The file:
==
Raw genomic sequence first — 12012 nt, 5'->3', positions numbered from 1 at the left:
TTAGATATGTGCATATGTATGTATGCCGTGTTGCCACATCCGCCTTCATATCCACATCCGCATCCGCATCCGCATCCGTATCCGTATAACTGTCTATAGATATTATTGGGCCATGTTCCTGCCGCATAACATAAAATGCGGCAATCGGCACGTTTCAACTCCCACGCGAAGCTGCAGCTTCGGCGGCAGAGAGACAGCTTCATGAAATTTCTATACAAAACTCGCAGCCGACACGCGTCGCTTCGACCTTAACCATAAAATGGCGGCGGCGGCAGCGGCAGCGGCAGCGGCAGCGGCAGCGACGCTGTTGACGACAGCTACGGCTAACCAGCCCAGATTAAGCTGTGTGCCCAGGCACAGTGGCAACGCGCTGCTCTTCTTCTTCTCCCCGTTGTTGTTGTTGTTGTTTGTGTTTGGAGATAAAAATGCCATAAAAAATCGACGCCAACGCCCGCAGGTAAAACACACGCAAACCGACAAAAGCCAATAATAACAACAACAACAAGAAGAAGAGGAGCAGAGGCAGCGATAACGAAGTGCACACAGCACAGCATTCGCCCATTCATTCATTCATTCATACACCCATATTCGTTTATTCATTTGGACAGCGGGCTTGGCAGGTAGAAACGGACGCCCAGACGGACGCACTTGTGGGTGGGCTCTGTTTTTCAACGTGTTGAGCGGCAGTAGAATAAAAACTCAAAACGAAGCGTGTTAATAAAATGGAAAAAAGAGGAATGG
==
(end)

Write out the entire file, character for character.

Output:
Raw genomic sequence first — 12012 nt, 5'->3', positions numbered from 1 at the left:
TTAGATATGTGCATATGTATGTATGCCGTGTTGCCACATCCGCCTTCATATCCACATCCGCATCCGCATCCGCATCCGTATCCGTATAACTGTCTATAGATATTATTGGGCCATGTTCCTGCCGCATAACATAAAATGCGGCAATCGGCACGTTTCAACTCCCACGCGAAGCTGCAGCTTCGGCGGCAGAGAGACAGCTTCATGAAATTTCTATACAAAACTCGCAGCCGACACGCGTCGCTTCGACCTTAACCATAAAATGGCGGCGGCGGCAGCGGCAGCGGCAGCGGCAGCGGCAGCGACGCTGTTGACGACAGCTACGGCTAACCAGCCCAGATTAAGCTGTGTGCCCAGGCACAGTGGCAACGCGCTGCTCTTCTTCTTCTCCCCGTTGTTGTTGTTGTTGTTTGTGTTTGGAGATAAAAATGCCATAAAAAATCGACGCCAACGCCCGCAGGTAAAACACACGCAAACCGACAAAAGCCAATAATAACAACAACAACAAGAAGAAGAGGAGCAGAGGCAGCGATAACGAAGTGCACACAGCACAGCATTCGCCCATTCATTCATTCATTCATACACCCATATTCGTTTATTCATTTGGACAGCGGGCTTGGCAGGTAGAAACGGACGCCCAGACGGACGCACTTGTGGGTGGGCTCTGTTTTTCAACGTGTTGAGCGGCAGTAGAATAAAAACTCAAAACGAAGCGTGTTAATAAAATGGAAAAAAGAGGAATGG